Journalist Jenni Monet will keynote the 2017 Community Media Conference in July.
Jenni Monet grew up in indigenous communities across Indian Country. The daughter of a driven single-mother who worked as a nurse for the Indian Health Services, Jenni bounced around a lot as a kid, experiencing the differences, but also the similarities of many of the country’s tribal nations. Today, Jenni is executive producer and host of the podcast, Still Here: Modern Stories of Resilience, Indigenously Told — and also an independent journalist with recent works published with the Center for Investigative Reporting and its news platform, Reveal, the PBS NewsHour, Columbia Journalism Review, Public Radio International, High County News, Yes! Magazine and Indian Country Today.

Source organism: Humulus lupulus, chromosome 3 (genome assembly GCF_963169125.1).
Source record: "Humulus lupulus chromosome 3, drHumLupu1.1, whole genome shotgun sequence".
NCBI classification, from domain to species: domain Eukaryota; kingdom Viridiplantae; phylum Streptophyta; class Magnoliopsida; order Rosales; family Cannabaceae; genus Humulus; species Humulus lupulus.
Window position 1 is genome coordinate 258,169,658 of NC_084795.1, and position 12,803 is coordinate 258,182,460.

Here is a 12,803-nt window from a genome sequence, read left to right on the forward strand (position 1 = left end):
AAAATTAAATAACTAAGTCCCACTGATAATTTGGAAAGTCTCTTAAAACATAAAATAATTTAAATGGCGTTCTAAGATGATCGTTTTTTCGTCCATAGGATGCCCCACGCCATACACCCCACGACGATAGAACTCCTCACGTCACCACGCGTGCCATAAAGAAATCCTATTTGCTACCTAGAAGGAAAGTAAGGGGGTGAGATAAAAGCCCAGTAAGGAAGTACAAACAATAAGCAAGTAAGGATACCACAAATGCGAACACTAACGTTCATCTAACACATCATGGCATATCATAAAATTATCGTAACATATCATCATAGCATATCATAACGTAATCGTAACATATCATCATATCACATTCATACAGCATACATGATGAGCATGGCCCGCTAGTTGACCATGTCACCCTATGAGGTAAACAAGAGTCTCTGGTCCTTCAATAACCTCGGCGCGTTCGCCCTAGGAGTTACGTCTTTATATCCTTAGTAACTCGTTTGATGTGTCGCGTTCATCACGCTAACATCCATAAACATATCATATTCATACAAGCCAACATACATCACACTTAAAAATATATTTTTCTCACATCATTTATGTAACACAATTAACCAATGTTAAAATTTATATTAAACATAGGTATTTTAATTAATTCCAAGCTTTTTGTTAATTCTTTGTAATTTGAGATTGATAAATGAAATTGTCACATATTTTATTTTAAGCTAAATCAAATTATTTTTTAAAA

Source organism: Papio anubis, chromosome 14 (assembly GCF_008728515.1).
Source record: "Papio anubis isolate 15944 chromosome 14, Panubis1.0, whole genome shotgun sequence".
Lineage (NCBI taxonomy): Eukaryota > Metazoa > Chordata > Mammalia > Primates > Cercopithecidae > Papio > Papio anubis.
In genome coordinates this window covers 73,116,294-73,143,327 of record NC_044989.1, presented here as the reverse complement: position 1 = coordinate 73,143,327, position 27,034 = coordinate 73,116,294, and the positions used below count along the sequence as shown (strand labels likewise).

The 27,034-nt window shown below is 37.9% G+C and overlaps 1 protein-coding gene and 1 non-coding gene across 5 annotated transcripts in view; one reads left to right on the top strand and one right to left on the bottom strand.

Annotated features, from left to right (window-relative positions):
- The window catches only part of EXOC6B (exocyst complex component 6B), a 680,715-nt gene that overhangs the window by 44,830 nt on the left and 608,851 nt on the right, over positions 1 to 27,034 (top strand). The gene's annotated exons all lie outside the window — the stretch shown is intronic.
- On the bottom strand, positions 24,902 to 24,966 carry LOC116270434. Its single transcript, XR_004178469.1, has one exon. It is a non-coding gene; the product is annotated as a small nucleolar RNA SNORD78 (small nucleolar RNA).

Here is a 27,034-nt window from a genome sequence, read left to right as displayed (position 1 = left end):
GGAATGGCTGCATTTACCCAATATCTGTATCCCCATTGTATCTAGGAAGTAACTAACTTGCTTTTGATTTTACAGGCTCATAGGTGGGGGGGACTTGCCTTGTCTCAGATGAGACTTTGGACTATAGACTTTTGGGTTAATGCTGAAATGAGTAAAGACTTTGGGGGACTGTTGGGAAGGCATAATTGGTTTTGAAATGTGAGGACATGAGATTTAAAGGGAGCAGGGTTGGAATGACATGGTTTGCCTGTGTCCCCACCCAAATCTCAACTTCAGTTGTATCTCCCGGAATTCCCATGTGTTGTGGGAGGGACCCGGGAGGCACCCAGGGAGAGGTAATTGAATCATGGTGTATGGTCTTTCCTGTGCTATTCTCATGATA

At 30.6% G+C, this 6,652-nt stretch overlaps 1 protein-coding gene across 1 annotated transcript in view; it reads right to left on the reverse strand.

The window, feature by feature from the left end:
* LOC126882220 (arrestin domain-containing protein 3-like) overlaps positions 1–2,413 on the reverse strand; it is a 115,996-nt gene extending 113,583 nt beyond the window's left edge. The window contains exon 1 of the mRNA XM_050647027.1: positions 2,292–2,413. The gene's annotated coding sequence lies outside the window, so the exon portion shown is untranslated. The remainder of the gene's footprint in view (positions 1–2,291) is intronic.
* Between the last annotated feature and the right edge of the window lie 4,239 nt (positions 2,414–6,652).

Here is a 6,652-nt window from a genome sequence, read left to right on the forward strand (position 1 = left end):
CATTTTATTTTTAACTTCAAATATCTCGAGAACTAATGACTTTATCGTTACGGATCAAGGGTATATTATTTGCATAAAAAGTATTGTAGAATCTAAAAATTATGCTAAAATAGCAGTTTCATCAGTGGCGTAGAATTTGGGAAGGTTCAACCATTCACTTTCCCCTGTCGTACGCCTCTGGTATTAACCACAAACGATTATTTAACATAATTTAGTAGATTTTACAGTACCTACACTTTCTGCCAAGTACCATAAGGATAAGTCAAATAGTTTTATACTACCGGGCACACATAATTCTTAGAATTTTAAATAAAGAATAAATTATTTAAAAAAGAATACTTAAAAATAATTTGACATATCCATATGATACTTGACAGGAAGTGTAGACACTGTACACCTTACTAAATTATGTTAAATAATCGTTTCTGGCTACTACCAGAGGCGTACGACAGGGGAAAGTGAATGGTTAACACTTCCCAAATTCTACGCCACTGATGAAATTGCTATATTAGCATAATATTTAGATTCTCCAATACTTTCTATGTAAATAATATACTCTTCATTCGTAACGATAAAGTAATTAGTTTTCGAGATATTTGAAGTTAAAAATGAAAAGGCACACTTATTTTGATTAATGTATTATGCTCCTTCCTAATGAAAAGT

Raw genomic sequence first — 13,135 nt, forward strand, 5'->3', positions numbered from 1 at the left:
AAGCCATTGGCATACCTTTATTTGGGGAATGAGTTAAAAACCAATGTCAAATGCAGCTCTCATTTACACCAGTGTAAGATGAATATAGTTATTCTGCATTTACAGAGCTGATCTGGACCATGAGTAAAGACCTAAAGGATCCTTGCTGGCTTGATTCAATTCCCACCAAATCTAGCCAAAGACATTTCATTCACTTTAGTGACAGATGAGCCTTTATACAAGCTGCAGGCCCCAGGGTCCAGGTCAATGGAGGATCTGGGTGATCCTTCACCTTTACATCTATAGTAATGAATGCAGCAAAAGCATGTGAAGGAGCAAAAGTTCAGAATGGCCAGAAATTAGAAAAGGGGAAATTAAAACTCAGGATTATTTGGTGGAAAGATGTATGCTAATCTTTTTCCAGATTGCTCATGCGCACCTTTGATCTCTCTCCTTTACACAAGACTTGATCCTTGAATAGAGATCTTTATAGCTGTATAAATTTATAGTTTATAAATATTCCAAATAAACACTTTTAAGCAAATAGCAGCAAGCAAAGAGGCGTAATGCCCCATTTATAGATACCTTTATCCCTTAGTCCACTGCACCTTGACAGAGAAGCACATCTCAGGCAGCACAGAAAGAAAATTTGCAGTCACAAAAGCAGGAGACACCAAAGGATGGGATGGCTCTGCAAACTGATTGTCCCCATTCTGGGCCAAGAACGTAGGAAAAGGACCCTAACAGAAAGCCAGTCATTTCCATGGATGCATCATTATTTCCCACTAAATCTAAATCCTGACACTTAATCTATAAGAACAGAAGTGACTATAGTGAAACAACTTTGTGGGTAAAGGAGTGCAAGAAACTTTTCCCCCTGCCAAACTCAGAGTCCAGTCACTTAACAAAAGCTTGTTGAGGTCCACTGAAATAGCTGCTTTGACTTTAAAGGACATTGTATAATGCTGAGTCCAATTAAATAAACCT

In December 2016, Jenni embedded herself on the Standing Rock Sioux reservation to chronicle the ongoing battle against the Dakota Access pipeline where she was arrested in February while on assignment. In response to her charges of “criminal trespassing” and “rioting”, Jenni joined a renewed call for protecting our civil liberties, and more directly our First Amendment right to free speech under the U.S. Constitution. Jenni is an alum of the Columbia Graduate School of Journalism and a board member of the National Federation of Community Broadcasters where she advocates on behalf of tribal radio stations.
This year, NFCB has themed its conference A Place Called Community. It speaks to the role stations play. This NFCB conference offers tracks on content, revenue and engagement, to pledge drives, underwriting, podcasting, legal subjects and much more. Register today at bit.ly/NFCB2017.
If you have friends or associates who want to sponsor or exhibit at this year’s conference, or want to do so yourself, information is here: bit.ly/NFCB17Sponsor.